A's and Reds swap unwanted Taveras and Miles

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ESPN.com’s Buster Olney reports the A’s have acquired Willy Taveras and Adam Rosales from the Reds for Aaron Miles and a player to be named later or cash.
Miles went from Chicago to Oakland in the December trade for Jake Fox because the Cubs wanted to dump his $2.7 million salary, but he lasted all of two months with the A’s and has now been swapped for Tavaras and his $4 million salary.
Taveras lost his starting job to Drew Stubbs after batting .240/.275/.285 in 140 games last season to rank among the worst hitters in baseball. He still has plenty of speed and plays good defense, so unlike Miles he’s not totally useless. After five seasons in the minors Rosales finally got an extended look in the majors last year, but struggled and projects as little more than a solid bench player.
In other words, the A’s-Reds swap may contain the least combined value of any three-player trade of major leaguers in baseball history. Oakland “wins” in the same sense that someone trading a month-old turkey sandwich for a year-old ham sandwich is technically getting the better deal, but in the end you don’t want to eat any of it.
Mostly the trade makes me wonder what the A’s are doing, because they just got finished lessening the outfield logjam by trading Scott Hairston and Aaron Cunningham to the Padres for Kevin Kouzmanoff. Now they’re dealing for Taveras (although they may end up just releasing him) and are reportedly close to signing Gabe Gross, which would leave the following outfielders to sort through:
Coco Crisp
Rajai Davis
Ryan Sweeney
Travis Buck
Jack Cust
Willy Taveras
Gabe Gross
Eric Patterson
Cust will be primarily a designated hitter, but that’s still an awful lot of bodies for three spots and most of them have similar skill sets. Which is to say they run fast, play good defense, and can’t really hit. If the A’s use Cust at DH and Crisp in center field they could form a pair of lefty-righty platoons with Sweeney-Davis and Gross-Taveras, but that would a) devote six roster spots to the outfield, b) still leave Buck and perhaps Patterson at Triple-A, and c) be horrible offensively.
One of the most-quoted lines in Moneyball comes when a scout questions a player’s physique and general manager Billy Beane defiantly responds: “We’re not selling jeans here.” However, after looking at that list of outfielders it’s tough not to conclude that Oakland is now very much in the denim business.
UPDATE: Taveras won’t be doing any modeling for the A’s, denim or otherwise. They’ve already designated him for assignment.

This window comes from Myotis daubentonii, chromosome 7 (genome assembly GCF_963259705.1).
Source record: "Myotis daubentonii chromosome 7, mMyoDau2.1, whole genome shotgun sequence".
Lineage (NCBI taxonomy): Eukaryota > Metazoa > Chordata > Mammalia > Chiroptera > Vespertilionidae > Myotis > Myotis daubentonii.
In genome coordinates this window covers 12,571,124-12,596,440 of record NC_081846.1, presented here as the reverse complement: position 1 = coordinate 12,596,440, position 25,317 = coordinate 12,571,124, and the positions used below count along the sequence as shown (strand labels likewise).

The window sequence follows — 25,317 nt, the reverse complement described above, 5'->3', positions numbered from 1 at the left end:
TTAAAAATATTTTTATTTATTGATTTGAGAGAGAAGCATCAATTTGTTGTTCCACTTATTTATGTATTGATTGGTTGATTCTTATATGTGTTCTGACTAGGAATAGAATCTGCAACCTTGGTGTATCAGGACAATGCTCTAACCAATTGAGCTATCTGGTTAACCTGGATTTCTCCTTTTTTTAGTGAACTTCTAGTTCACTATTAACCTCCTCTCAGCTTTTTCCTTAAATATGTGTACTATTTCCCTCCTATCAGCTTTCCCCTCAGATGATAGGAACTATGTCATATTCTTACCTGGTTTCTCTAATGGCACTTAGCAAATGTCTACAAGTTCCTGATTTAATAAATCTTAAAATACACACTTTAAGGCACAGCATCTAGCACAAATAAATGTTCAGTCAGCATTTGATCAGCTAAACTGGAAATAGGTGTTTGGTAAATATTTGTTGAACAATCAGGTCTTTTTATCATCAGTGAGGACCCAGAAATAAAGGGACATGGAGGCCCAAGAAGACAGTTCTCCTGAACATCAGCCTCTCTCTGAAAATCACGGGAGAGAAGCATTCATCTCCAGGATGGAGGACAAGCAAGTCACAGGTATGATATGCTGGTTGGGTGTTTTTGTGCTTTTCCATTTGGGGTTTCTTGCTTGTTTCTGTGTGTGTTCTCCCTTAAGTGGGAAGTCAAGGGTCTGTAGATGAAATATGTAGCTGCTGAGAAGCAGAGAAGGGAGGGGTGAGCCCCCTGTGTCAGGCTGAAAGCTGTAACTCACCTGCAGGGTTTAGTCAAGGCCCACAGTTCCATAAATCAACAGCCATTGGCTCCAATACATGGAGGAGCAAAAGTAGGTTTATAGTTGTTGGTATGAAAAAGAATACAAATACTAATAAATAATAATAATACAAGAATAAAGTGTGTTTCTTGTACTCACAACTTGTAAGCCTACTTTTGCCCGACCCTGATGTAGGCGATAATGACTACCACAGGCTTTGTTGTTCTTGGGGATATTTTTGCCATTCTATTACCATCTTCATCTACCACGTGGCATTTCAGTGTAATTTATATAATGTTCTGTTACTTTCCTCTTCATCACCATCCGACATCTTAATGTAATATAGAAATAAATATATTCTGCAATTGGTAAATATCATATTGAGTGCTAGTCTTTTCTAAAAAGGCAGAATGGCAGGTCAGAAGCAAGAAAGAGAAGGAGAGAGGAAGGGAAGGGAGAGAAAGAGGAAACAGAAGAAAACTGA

Shawn Tolleson becomes a free agent

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The Rangers outrighted reliever Shawn Tolleson off the 40-man roster on Wednesday. Rather than accept the assignment to Triple-A Round Rock, Tolleson has opted to become a free agent, Rangers executive VP of communications John Blake reports.

Tolleson, 28, emerged as a closer for the Rangers in 2015, but his follow-up campaign this year was dreadful. He finished with a 7.68 ERA and a 29/10 K/BB ratio in 36 1/3 innings. He eventually went on the 60-day disabled list with a back injury.

Despite the nightmarish season, it’s easy to see a team deciding to take a flier on Tolleson for the 2017 season.

Indians strongly considering starting Carlos Santana in left field sans DH

TORONTO, ON - OCTOBER 19:  Carlos Santana #41 of the Cleveland Indians celebrates after hitting a solo home run in the third inning against Marco Estrada #25 of the Toronto Blue Jays during game five of the American League Championship Series at Rogers Centre on October 19, 2016 in Toronto, Canada.  (Photo by Elsa/Getty Images)
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Indians slugger Carlos Santana hasn’t played in the outfield in a major league game since 2012, but the Indians are strongly considering starting him in left field for Game 3 of the World Series at Wrigley Field on Friday, MLB.com’s Jordan Bastian reports. As the game is hosted in a National League park, there is no DH rule in effect, so the Indians might otherwise have to keep Santana on the bench.

Santana is hitless in six at-bats in the World Series thus far, but he has drawn two walks. He has overall not had a great postseason, carrying an aggregate .564 OPS in 40 plate appearances since the beginning of the playoffs. Still, during the regular season, he had an .865 OPS so he can certainly be a threat on offense at any given moment.